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After being growled at by Ruby, Splinter, the 13 year old father, was unceremoniously taken to the vet at the next opportunity to prevent any further such occurrences. Green Acres has now given the boys the trifecta of spectacles, births, deaths and Robert and Jenny’s marriage 3 years ago. The next day, Robert saddled up ‘Socks’ to muster cattle in his front paddock. The intent was to separate and then load three bulls onto his truck for the market in Wagga. The heaviest bull was 1062 kg and understandably, they were all a tad grumpy at being separated, tagged and then prodded from pen to crush to truck. The combination of agitation and extreme strength made this very stressful all round. Sam also learnt some new and colourful farm language that I look forward to hearing again in his teenage years.


In many ways, this felt like the real end to the trip. We had a lovely week here in Jan 2015 to repack our van after the berserk final week of packing up at home, so it was fitting to be here at the end as well. After sad farewells, and with David Bowie playing respectfully on the stereo, we headed to Canberra to catchup with friends, old and new.


Tumbarumba – Henry Angel Flat Rest Area

Tumbarumba Rodeo had always been on the bucket list, so when Betsy decided not to play ball back in Pambula, we weren’t sure if we would make it. But as they say, everything has a habit of working out okay, and so it did. Alex and Mel and the girls decided to join us for the new years day rodeo at the Tumbarumba show ground. After a luxuriously slow pack up from ‘Tom Groggin’, we set up at Henry Angel Flat rest area about 8 km out of Tumbarumba and arrived at the Rodeo just after 1 pm. Having been to one way back in Cloncurry, we had some idea of what to expect.

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The kids hanging out with Danika Boland. Put your hands together for Miss Rodeo Australia 2015!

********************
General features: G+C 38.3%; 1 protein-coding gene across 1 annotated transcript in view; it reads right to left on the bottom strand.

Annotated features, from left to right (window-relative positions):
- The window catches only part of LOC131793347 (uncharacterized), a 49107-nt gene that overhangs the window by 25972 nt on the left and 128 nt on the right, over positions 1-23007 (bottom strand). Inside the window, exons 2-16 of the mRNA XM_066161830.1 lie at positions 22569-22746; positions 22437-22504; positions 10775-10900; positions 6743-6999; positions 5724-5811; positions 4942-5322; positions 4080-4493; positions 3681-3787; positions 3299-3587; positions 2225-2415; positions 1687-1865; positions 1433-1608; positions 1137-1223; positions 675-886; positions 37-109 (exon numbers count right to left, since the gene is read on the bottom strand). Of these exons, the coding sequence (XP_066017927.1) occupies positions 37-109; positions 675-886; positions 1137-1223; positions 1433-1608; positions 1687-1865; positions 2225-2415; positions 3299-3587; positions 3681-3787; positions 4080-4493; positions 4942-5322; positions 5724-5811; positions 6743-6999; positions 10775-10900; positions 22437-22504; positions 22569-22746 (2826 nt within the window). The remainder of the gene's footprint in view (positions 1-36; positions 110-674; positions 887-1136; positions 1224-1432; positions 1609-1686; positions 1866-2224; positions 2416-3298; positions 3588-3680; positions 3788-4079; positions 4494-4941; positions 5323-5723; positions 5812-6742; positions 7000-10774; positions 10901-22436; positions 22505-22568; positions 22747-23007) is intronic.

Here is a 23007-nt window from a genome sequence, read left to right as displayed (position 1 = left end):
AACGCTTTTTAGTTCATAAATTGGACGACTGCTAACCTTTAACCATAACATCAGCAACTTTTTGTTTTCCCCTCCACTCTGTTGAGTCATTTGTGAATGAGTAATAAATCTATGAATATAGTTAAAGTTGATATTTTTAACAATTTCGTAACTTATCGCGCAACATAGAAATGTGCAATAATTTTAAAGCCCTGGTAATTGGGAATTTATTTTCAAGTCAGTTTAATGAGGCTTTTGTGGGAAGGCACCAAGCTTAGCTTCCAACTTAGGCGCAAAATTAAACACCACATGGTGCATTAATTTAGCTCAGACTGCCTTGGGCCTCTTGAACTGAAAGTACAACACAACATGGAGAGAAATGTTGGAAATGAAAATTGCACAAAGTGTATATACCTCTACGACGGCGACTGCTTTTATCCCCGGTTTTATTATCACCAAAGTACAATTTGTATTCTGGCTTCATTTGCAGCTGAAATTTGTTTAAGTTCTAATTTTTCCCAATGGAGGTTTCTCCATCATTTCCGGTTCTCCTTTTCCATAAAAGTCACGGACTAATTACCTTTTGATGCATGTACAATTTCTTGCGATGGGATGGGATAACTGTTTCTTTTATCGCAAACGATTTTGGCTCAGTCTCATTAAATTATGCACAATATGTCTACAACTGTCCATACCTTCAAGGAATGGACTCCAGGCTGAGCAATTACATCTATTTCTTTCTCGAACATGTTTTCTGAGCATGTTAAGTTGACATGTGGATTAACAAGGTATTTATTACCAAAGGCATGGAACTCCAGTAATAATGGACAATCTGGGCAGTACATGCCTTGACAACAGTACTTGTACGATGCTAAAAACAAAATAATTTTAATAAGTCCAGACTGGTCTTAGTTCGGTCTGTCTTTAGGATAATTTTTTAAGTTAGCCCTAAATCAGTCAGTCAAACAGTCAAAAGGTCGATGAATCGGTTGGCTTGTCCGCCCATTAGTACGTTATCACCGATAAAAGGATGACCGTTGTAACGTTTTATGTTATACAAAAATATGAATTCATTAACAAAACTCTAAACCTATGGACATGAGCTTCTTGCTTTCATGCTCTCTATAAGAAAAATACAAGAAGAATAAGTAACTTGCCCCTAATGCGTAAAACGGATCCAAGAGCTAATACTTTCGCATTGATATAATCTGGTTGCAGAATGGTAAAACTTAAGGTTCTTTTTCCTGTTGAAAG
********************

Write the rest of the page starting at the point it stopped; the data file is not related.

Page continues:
We saw steer wrestling, bucking ponies, stallion chute out, bareback and saddle bronc riding and of course the main event, the bull ride. Unfortunately the skies opened just as the main event started, which meant we missed some of the bare back bull riding. Perhaps next year. After the heavy but short lived rain, we headed back out to the lovely Henry Angel free camp before saddling up next morning to make the short ride back to ‘Green – Acres’.

Tom Groggin Horse Camp

Keen to escape the crowds we ventured further into the Snowy mountains. Right to the border of Victoria to set up camp on the Murray River at Tom Groggin Horse Camp (and yes there were horses, but not the wild kind).


A local from Jindabyne, what better way to wash off after a hard days ride?

There were some more steep hills on the way, meaning second gear for me going up and down, with rest periods on the descents to let our stinky brakes cool. However, we made it without a hitch, pulling in to our camp and setting up with a nice view over the mountains and river. Our camp was idyllic, we were perched just metres from the river and had the place pretty much to ourselves.


Alex and I had made the effort to ask at the park gatehouse if Tom Groggin camp was full. The uninformed reply was ‘Oh yes, this time of year I expect it will be very full’. The horse camp was nearly empty. Alex and I rode up to Tom Groggin proper, about 3 kilometres up the road, which was just enormous. Probably six foot ball fields worth of flat, empty space not including the extensive river frontage. I guess the gatehouse attendants don’t talk to the rangers or get out much.  We whiled away our two days here chatting, swimming in the 22 degree river, sitting around the fire and relaxing. This would definitely be a spot to come back to.


James, Ella and Sam deciding between NSW and Victoria in the Murray.

This was also where we would see 2015 finally disappear. New years eve was sombre, with some tears from James and Kris as the enormity of the trip that we have been planning on and off for almost a decade and then living for the last 12 months inexorably drawing to an end. None of us really wants to go back. There is a visceral freedom about what we have done and a closeness in our family from this experience and I don’t think any of us wants it to slip away. The good news is that we are still away, yay! And that we got to share NYE with great friends. We even made it to midnight – just…



NYE 2015 – what a perfect end to an extraordinary year for us.